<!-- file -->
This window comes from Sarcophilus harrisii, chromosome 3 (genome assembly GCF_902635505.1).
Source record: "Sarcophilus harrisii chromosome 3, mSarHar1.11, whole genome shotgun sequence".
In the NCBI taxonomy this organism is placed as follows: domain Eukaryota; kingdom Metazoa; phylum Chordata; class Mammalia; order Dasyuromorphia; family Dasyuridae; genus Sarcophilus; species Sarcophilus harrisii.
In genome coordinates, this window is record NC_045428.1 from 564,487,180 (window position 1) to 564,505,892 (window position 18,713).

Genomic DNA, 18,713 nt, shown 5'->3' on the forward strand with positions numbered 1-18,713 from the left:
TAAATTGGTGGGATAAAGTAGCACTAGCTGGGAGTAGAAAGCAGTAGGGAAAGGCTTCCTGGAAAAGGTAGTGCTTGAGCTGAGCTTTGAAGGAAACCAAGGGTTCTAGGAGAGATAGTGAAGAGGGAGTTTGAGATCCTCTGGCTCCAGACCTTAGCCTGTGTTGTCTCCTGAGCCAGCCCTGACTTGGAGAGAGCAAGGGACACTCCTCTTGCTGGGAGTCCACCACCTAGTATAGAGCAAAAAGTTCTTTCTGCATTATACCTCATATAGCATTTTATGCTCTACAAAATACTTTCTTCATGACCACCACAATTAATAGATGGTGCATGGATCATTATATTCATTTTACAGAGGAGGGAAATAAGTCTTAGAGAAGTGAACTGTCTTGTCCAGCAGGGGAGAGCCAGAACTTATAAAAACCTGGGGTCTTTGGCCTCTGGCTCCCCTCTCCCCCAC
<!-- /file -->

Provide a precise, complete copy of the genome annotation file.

This window comes from Sarcophilus harrisii, chromosome 3 (genome assembly GCF_902635505.1).
Source record: "Sarcophilus harrisii chromosome 3, mSarHar1.11, whole genome shotgun sequence".
In the NCBI taxonomy this organism is placed as follows: domain Eukaryota; kingdom Metazoa; phylum Chordata; class Mammalia; order Dasyuromorphia; family Dasyuridae; genus Sarcophilus; species Sarcophilus harrisii.
In genome coordinates, this window is record NC_045428.1 from 564,487,180 (window position 1) to 564,505,892 (window position 18,713).

Genomic DNA, 18,713 nt, shown 5'->3' on the forward strand with positions numbered 1-18,713 from the left:
TAAATTGGTGGGATAAAGTAGCACTAGCTGGGAGTAGAAAGCAGTAGGGAAAGGCTTCCTGGAAAAGGTAGTGCTTGAGCTGAGCTTTGAAGGAAACCAAGGGTTCTAGGAGAGATAGTGAAGAGGGAGTTTGAGATCCTCTGGCTCCAGACCTTAGCCTGTGTTGTCTCCTGAGCCAGCCCTGACTTGGAGAGAGCAAGGGACACTCCTCTTGCTGGGAGTCCACCACCTAGTATAGAGCAAAAAGTTCTTTCTGCATTATACCTCATATAGCATTTTATGCTCTACAAAATACTTTCTTCATGACCACCACAATTAATAGATGGTGCATGGATCATTATATTCATTTTACAGAGGAGGGAAATAAGTCTTAGAGAAGTGAACTGTCTTGTCCAGCAGGGGAGAGCCAGAACTTATAAAAACCTGGGGTCTTTGGCCTCTGGCTCCCCTCTCCCCCAC